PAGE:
5. Chen J, Lindblom A: Germline mutation screening of the STK11/LKB1 gene in familial breast cancer with LOH on 19p. Clin Genet. 2000, 57 (5): 394-397. 10.1034/j.1399-0004.2000.570511.x.View ArticlePubMedGoogle Scholar
  6. Chen J, Lindblom P, Lindblom A: A study of the PTEN/MMAC1 gene in 136 breast cancer families. Hum Genet. 1998, 102 (1): 124-125.PubMedGoogle Scholar
  7. Prosser J, Elder PA, Condie A, MacFadyen I, Steel CM, Evans HJ: Mutations in p53 do not account for heritable breast cancer: a study in five affected families. Br J Cancer. 1991, 63 (2): 181-184.View ArticlePubMedPubMed CentralGoogle Scholar
  8. Easton DF, Pooley KA, Dunning AM, Pharoah PD, Thompson D, Ballinger DG, Struewing JP, Morrison J, Field H, Luben R, et al: Genome-wide association study identifies novel breast cancer susceptibility loci. Nature. 2007, 447 (7148): 1087-1093. 10.1038/nature05887.View ArticlePubMedPubMed CentralGoogle Scholar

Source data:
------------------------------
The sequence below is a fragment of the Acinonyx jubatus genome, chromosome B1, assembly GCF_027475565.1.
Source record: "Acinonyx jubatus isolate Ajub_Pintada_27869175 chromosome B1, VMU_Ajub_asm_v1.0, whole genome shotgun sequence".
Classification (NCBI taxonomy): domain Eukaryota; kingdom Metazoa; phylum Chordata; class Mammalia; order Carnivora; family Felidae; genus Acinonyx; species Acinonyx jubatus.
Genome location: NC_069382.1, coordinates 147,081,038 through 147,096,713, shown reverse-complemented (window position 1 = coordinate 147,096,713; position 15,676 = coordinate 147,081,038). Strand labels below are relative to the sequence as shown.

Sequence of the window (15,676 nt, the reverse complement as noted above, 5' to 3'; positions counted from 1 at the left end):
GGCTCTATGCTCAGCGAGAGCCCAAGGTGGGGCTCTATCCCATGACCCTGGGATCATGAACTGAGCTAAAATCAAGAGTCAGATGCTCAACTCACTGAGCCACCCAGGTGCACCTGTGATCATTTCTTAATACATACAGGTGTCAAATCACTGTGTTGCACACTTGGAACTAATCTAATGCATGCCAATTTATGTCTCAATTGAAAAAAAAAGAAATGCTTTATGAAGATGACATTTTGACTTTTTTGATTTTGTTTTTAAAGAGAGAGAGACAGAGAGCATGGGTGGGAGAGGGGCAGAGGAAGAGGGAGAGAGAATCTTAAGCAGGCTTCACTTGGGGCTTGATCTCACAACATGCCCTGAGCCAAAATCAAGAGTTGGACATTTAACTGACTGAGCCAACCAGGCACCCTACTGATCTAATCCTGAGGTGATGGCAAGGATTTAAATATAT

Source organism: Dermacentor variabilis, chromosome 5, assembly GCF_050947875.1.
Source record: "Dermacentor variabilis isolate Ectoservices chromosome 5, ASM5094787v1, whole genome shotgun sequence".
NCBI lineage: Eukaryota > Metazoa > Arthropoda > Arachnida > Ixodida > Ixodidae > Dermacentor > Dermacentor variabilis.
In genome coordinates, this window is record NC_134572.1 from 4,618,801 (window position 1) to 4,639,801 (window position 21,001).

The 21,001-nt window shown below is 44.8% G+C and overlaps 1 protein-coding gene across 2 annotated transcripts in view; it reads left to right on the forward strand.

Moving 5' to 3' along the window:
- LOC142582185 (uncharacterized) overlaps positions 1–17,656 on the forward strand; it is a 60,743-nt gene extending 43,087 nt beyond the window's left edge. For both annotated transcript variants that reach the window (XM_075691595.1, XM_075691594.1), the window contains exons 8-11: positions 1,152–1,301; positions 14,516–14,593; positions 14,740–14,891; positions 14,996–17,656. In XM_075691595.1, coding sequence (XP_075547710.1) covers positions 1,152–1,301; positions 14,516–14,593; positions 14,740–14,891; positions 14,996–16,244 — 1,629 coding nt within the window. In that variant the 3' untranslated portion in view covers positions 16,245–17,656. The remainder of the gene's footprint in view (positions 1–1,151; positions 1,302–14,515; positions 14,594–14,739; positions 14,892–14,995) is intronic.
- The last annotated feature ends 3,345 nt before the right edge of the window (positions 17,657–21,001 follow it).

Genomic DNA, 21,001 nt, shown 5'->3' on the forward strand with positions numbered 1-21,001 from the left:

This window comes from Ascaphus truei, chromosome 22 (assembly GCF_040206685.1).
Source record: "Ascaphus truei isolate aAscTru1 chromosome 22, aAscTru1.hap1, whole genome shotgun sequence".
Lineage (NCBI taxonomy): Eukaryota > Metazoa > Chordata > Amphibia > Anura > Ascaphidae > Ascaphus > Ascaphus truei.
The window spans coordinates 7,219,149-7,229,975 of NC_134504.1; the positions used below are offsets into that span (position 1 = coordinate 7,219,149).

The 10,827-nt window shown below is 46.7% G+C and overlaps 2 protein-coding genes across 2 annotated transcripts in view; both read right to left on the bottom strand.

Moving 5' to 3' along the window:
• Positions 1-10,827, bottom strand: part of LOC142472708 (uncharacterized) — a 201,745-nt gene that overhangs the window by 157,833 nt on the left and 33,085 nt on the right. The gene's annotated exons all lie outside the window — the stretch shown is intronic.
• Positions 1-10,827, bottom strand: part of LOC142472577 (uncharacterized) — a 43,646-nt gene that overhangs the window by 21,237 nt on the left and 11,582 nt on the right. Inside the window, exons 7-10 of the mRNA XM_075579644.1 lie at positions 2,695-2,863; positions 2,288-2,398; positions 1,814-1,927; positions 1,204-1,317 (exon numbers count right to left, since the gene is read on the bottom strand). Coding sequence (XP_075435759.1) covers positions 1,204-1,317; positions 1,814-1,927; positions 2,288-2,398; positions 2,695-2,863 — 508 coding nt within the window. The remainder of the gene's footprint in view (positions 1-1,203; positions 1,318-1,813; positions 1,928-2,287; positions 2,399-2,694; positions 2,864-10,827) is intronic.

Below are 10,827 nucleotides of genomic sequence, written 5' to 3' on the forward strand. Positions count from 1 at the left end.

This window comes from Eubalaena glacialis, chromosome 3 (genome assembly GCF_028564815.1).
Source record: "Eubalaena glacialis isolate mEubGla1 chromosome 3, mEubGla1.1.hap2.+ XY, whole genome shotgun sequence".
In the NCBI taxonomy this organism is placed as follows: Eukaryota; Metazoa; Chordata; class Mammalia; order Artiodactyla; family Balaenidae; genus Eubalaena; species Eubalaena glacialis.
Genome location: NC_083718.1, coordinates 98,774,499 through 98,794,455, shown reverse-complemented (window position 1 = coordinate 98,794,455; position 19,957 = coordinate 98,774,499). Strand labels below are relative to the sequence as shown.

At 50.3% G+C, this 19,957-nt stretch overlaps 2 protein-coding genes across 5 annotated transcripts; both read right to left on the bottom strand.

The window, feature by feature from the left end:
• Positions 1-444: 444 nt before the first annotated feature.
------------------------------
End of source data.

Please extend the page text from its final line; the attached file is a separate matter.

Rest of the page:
9. Cox A, Dunning AM, Garcia-Closas M, Balasubramanian S, Reed MW, Pooley KA, Scollen S, Baynes C, Ponder BA, Chanock S, et al: A common coding variant in CASP8 is associated with breast cancer risk. Nat Genet. 2007, 39 (3): 352-358. 10.1038/ng1981.View ArticlePubMedGoogle Scholar
  10. Bergman A, Karlsson P, Berggren J, Martinsson T, Bjorck K, Nilsson S, Wahlstrom J, Wallgren A, Nordling M: Genome-wide linkage scan for breast cancer susceptibility loci in Swedish hereditary non-BRCA1/2 families: suggestive linkage to 10q23.32-q25.3. Genes Chromosomes Cancer. 2007, 46 (3): 302-309. 10.1002/gcc.20405.View ArticlePubMedGoogle Scholar
  11. Oesterreich S, Allredl DC, Mohsin SK, Zhang Q, Wong H, Lee AV, Osborne CK, O'Connell P: High rates of loss of heterozygosity on chromosome 19p13 in human breast cancer. Br J Cancer. 2001, 84 (4): 493-498. 10.1054/bjoc.2000.1606.View ArticlePubMedPubMed CentralGoogle Scholar
  12. Lindblom A, Skoog L, Rotstein S, Werelius B, Larsson C, Nordenskjold M: Loss of heterozygosity in familial breast carcinomas. Cancer Res. 1993, 53 (18): 4356-4361.PubMedGoogle Scholar
  13. Oesterreich S: Scaffold attachment factors SAFB1 and SAFB2: Innocent bystanders or critical players in breast tumorigenesis?. J Cell Biochem. 2003, 90 (4): 653-661. 10.1002/jcb.10685.View ArticlePubMedGoogle Scholar